Observations dimension for permutation cluster test with time-frequency data

Hi MNE team!

I’m doing a time-frequency analysis on the difference between two conditions with regards to activity in one EEG channel. Everything has been going well so far, but the finding (and visualizing) of significant clusters has been a bit confusing to me as I’m unsure in what format the permutation_cluster_test wants me to present the data.

Here is a quick rundown of my data:
Basically, every participant has a number of recordings in each of the two conditions. I’ve made a list of raws for each of the conditions, containing every recording that was made within a condition. I’ve then extracted the epochs for each of the recordings in each of the conditions, and averaged these out to end up with one evoked per recording per condition. I’ve then combined these evoked objects into one evoked object per condition, after which I combined these combined evokeds into a evoked for the contrast between the two. Finally, I used tfr_morlet to compute the time-frequency representation of this contrast.

This all works fine, and I can plot the contrast TFR on which clusters appear to be clearly visible. However, I am having trouble determining and visualizing the signifcant clusters. The TFR.data for each condition that I use as input for the permutation cluster test is of the shape [n_channels(1), n_frequencies(35), n_times(449)], but the documentation for the mne.stats.permutation_cluster_test function states that it wants the data for each condition to be of shape [n_observations, n_frequencies, n_times] as I understand it.

What does the observations dimension here refer to? Is it the different epochs within the condition? the evokeds of single recordings in a condition? Any help would be much appreciated!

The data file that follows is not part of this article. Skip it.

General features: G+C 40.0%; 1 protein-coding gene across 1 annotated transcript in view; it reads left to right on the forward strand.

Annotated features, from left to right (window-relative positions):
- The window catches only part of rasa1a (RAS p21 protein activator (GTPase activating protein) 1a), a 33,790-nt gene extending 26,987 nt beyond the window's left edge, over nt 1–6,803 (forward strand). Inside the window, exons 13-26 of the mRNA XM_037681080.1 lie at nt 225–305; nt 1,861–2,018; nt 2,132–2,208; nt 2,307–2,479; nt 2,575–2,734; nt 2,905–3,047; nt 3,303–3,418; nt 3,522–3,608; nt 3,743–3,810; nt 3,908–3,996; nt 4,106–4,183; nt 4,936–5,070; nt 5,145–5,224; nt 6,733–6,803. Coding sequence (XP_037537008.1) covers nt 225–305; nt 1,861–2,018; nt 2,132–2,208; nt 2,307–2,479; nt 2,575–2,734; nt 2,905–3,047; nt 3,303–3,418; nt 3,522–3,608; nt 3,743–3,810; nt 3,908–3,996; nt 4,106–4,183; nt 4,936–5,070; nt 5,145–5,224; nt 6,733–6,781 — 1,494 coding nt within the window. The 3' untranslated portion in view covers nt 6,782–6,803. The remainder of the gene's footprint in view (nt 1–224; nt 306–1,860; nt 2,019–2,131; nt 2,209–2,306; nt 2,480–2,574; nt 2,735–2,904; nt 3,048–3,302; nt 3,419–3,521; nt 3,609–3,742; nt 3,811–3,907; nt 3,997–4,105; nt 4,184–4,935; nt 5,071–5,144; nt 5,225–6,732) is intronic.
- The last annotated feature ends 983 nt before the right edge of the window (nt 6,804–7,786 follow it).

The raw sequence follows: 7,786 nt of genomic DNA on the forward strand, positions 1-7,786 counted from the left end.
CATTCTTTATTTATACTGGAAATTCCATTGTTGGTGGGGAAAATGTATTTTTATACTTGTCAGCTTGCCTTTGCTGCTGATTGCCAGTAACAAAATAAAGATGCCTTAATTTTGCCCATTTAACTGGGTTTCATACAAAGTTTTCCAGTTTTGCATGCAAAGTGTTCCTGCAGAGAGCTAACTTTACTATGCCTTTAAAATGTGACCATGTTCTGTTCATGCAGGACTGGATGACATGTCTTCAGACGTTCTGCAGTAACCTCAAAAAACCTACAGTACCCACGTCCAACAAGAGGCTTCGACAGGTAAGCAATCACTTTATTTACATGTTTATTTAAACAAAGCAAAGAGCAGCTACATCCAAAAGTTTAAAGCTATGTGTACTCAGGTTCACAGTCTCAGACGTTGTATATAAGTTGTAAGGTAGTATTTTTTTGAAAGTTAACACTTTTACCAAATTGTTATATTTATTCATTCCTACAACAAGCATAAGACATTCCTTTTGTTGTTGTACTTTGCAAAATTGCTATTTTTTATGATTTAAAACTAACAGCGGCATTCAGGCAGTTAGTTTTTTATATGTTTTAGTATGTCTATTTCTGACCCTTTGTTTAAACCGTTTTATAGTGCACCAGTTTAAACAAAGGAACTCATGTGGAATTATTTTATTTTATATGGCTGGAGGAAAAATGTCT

Thanks in advance. I feel like I’m probably missing something really basic here, so apologies if the answer is very obvious!

Kind regards,

Sebastiaan

Hello Sebastian,

The observations dimension refers to the number of participants you want to run your cluster based permutation test, e.g. compare whether there is a statisticially significant difference between two conditions. So you would have to create a list with the average TFR per condition and per participant (length of list should be n of participants). If you have two conditions and it is a within subject design you can subtract the conditions and you end up with one list that contains the difference (this would be a paired t-test).

Hope this helps?

Best,

Carina

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That makes perfect sense, Carina. Thank you so much! For the within-subject design, subtracting the conditions, I would use the permutation_cluster_1samp_test instead of permutation_cluster_test then, right?

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Yes this is exactly what I did for my within-participants design.

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Thanks again for your reply! I’ve tried implementing this method and it results in a mask with the right size, but the mask does not really seem to fit the data yet (I added a figure of the TFA with corresponding mask below, so you can see what I mean), and am wondering whether there is something I did wrong.

Long read, I know. I understand if you do not have the time to go through my entire design, but if you could help me out that would be a lifesaver!

For the array to be used for the cluster test, I first concatenated all the epochs from the different raw files with their corresponding condition and subject. This resulted in 2 sets with 7 epoch objects in each, corresponding to the 7 subjects that went through both conditions. I then made an evoked object from each of these 2x7 epoch objects.